April 13 (Bloomberg) -- Gold will rise as much as 9.5 percent this year to a record $1,600 an ounce, extending a rally that began in 2001, as investors boost demand for the metal as an inflation hedge, said researcher GFMS Ltd.
Prices in New York touched an all-time high of $1,478 on April 11 amid speculation that governments will keep borrowing costs near record lows to revive economic growth, increasing the risk of accelerated costs for consumers. Total gold demand rose 0.4 percent to 4,334 metric tons in 2010, the third straight gain, according to an annual report from GFMS.
“The prospects for gold prices this year remain bright,” GFMS Executive Chairman Philip Klapwijk said in a statement. “Investors continue to be concerned about the outlook for inflation, with governments in general showing little appetite to tighten monetary policy significantly.”
Gold, the most widely traded precious metal, rallied 27 percent in the past year as the Federal Reserve kept the benchmark U.S. interest rate at zero to 0.25 percent since December 2008 in a bid to pull the economy out of recession. Last week, the European Central Bank raised the main borrowing cost 25 basis points to 1.25 percent.
Gold futures for June delivery traded at $1,460.90 an ounce by 11:21 a.m. on the Comex in New York.
Investment in exchange-traded funds backed by the metal rose 18 percent to 2,177 tons in 2010, and buyers increased purchases of gold bars, coins and jewelry, according to GFMS.
Demand for physical gold bars rose 66 percent last year to a record 880.5 tons, led by purchases from China. The country’s central bank has raised rates four times since early October to combat accelerating prices. China’s consumer-price inflation reached 4.9 percent in February, above the government’s target of 4 percent.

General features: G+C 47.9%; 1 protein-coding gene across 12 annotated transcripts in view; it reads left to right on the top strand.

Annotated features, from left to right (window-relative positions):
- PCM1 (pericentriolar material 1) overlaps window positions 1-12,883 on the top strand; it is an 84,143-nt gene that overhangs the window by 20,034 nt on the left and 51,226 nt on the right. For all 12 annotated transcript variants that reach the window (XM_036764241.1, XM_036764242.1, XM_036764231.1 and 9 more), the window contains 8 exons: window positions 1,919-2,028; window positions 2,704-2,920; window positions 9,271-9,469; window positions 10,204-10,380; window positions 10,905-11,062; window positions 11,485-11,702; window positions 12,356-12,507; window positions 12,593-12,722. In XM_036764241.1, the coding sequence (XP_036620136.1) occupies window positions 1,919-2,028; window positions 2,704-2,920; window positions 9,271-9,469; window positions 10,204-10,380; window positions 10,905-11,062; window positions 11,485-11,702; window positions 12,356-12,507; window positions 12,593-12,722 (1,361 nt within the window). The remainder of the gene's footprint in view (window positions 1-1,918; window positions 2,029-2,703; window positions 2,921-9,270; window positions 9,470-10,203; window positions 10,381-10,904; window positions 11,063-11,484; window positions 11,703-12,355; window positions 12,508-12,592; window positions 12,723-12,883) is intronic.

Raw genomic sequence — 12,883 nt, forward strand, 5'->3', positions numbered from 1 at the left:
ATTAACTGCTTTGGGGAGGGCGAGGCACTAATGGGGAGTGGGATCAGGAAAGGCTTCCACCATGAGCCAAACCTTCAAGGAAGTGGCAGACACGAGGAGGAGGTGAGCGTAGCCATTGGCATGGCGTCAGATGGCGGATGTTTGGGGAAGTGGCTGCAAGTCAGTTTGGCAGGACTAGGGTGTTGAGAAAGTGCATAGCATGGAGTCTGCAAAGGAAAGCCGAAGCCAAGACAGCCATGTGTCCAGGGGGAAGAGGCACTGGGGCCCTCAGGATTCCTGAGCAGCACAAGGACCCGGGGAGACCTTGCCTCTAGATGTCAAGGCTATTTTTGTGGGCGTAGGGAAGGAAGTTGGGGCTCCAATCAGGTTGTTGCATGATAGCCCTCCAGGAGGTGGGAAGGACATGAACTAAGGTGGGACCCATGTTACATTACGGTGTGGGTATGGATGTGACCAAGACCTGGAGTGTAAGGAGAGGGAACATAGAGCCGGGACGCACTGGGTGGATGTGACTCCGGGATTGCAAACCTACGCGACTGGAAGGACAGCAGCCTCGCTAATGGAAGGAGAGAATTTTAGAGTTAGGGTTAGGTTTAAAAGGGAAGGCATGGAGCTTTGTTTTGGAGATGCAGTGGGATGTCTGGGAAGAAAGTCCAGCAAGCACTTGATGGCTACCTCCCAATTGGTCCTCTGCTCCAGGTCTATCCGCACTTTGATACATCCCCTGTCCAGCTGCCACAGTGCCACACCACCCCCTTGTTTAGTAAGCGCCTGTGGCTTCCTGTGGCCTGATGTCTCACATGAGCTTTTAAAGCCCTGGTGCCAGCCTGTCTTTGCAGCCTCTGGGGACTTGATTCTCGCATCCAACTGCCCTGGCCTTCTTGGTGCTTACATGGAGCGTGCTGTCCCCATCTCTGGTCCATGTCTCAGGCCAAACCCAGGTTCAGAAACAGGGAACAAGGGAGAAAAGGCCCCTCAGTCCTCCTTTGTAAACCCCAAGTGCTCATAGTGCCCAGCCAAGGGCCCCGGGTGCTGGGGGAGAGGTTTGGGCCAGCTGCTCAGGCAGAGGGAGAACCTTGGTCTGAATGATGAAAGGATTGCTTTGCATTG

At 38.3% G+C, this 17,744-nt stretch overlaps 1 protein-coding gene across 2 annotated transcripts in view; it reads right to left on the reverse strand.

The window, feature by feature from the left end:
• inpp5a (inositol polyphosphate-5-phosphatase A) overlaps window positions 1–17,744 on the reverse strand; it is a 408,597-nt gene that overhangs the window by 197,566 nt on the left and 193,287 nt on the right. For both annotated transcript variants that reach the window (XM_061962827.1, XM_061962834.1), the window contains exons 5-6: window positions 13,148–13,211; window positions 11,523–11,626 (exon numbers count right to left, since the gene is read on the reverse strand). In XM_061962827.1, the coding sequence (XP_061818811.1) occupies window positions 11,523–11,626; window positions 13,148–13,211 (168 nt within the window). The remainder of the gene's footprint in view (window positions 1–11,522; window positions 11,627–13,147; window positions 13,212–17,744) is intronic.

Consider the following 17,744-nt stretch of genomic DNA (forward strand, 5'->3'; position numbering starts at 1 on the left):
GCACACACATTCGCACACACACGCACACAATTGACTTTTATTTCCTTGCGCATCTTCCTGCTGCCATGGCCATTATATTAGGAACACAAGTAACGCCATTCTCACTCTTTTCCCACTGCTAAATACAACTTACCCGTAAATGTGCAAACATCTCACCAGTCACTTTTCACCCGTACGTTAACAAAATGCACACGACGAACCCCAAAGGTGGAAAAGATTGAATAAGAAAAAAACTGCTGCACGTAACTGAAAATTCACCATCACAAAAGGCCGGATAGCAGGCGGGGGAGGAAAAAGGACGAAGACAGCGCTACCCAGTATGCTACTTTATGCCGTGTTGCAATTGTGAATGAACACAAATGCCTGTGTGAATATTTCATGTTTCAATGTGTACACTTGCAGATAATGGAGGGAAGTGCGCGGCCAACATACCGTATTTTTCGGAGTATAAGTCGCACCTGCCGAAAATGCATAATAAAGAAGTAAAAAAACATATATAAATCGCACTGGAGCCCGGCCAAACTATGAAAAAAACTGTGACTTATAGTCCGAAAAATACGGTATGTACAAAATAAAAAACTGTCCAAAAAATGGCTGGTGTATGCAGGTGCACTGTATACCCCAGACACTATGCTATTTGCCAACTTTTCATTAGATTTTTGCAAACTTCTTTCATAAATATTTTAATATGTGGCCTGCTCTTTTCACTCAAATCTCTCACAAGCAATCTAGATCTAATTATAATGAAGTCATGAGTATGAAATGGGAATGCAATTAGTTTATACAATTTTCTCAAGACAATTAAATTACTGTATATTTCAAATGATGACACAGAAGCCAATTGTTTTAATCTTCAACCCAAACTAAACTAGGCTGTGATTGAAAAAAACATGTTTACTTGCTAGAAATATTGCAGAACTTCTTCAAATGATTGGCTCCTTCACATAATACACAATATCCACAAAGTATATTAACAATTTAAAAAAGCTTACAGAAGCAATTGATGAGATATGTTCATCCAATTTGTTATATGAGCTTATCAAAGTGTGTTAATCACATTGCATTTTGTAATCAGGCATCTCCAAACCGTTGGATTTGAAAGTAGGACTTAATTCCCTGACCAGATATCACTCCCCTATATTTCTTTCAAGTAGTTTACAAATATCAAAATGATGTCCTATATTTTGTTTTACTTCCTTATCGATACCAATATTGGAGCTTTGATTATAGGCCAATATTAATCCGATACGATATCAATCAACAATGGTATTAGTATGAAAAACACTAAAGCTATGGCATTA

India, the biggest user, accounted for most of last year’s rebound in global jewelry demand, which increased 11 percent to 2,017 tons, according to GFMS. India purchased 685 tons, up 36 percent. While higher prices will act as “a bit of a cap” on jewelry demand this year, a decline in consumption will be “limited,” Klapwijk said today in a presentation in London.
Central banks bought 73 tons of gold last year, halting a two-decade trend of reducing their gold reserves, the researcher said. The banks were “consistent” net sellers of the metal from 1989 to 2009 and accounted for 10 percent of total supply between 2001 and 2009, according to the report. Central banks will likely keep buying gold this year, Klapwijk said in London.
Mine supply expanded by 3.8 percent to 2,688.9 tons, led by the biggest producer, China, GFMS said. Production will rise 4 percent this year, while scrap supply will have a “fair increase,” pushing total supply up 6 percent, Klapwijk said in the presentation.
Miners paid an average $557 an ounce to extract gold, a 17 percent increase from 2009, according to the report. De-hedging by producers this year will be limited, Klapwijk said.